f a i t h * i n * f i c t i o n: The Place of Sales and "Masters"

f a i t h * i n * f i c t i o n

Friday, October 28, 2005

The Place of Sales and "Masters"

In the grand ongoing argument about what makes a novel good there seems to be one unassailable argument: "If you're a bestselling author, you're obviously doing something right."

That bit of logic drives literati nuts, but I think they have to concede the point. Successful writing is about communication and those whose books are picked up the most are communicating to the most people.

What is the "something" that these authors are doing right?

For many, many bestselling authors, the proof can be found in the page. They are masters of their craft. Grisham can teach you much about the legal thriller. Ludlum about international intrigue. Leonard about dialogue. Sparks about emotional conflict.

But at this point, we need to admit that writing and reading are not done in a vacuum. There is the world of "book publishing" that surrounds a novel which can be mastered as well...and many of the things bestselling authors are best at are outside the nuts and bolts of "writing."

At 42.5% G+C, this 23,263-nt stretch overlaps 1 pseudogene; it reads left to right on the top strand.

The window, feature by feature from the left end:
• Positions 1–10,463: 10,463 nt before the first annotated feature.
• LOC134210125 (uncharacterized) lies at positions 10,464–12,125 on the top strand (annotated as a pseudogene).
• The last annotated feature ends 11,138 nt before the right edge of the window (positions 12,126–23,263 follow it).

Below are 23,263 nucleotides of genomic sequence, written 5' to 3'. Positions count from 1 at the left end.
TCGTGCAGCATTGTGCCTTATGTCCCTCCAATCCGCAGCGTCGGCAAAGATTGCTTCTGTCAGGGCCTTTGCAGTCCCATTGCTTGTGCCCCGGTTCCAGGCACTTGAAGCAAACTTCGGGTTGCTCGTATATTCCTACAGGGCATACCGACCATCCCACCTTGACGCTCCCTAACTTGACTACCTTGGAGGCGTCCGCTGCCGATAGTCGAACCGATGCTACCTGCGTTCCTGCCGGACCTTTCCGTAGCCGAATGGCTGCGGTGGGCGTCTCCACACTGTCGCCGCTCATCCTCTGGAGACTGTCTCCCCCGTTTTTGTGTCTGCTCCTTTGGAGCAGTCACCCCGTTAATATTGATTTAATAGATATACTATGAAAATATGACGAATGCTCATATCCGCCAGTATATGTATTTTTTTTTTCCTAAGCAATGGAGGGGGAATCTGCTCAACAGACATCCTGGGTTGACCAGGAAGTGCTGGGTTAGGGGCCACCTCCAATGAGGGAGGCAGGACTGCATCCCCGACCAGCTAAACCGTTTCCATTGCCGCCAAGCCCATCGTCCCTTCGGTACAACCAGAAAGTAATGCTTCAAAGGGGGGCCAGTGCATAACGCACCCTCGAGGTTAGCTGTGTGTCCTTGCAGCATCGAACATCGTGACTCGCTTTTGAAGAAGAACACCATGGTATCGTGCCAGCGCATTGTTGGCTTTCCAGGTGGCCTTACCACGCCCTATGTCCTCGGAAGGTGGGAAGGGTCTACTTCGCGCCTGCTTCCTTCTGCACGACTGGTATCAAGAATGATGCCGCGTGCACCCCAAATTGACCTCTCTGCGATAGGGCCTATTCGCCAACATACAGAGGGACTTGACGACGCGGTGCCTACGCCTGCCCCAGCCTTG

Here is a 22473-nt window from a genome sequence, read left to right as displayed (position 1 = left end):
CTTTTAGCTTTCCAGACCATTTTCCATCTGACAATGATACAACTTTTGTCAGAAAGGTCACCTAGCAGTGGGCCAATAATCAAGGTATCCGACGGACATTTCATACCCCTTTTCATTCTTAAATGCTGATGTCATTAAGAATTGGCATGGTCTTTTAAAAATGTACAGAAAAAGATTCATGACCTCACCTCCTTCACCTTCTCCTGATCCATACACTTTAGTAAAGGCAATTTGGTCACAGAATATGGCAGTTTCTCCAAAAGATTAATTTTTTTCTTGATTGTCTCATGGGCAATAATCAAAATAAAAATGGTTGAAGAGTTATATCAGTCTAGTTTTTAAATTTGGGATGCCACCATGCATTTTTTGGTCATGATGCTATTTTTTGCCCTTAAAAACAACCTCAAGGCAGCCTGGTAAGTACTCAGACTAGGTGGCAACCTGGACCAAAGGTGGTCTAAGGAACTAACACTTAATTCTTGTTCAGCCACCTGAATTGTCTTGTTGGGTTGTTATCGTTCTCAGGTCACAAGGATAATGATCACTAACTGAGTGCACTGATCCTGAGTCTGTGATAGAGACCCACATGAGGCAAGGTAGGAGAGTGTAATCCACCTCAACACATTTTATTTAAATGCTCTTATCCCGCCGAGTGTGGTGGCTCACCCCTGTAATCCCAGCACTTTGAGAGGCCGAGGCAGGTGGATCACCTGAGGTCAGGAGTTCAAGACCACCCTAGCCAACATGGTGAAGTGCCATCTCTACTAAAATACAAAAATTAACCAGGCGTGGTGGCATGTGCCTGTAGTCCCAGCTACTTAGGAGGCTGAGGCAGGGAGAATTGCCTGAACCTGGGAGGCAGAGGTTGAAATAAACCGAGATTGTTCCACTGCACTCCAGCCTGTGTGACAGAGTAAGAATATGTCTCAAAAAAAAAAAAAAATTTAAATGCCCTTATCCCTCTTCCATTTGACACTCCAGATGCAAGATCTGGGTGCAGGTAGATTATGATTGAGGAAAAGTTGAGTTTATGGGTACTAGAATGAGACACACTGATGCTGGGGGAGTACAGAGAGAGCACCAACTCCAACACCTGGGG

For some it may be more in the marketing or niche they've gained rather than the words on the page. Others have a unique gift of choosing timely topics on which to write. (Crichton seems to have this special ability.) Others have concocted (by chance or hard work) a winning formula that draws readers back again and again. (But while you can study the power of "formula" you can't copy it, or you'll simply be derivative.)

These are important things to the business of publishing. They're crucial for any writer or publisher to think through. But they won't necessarily help you improve your story...and as aspiring writers that's really the biggest thing you control.

So be careful and confident in those who you call your "masters." And make sure you're learning the right things from them.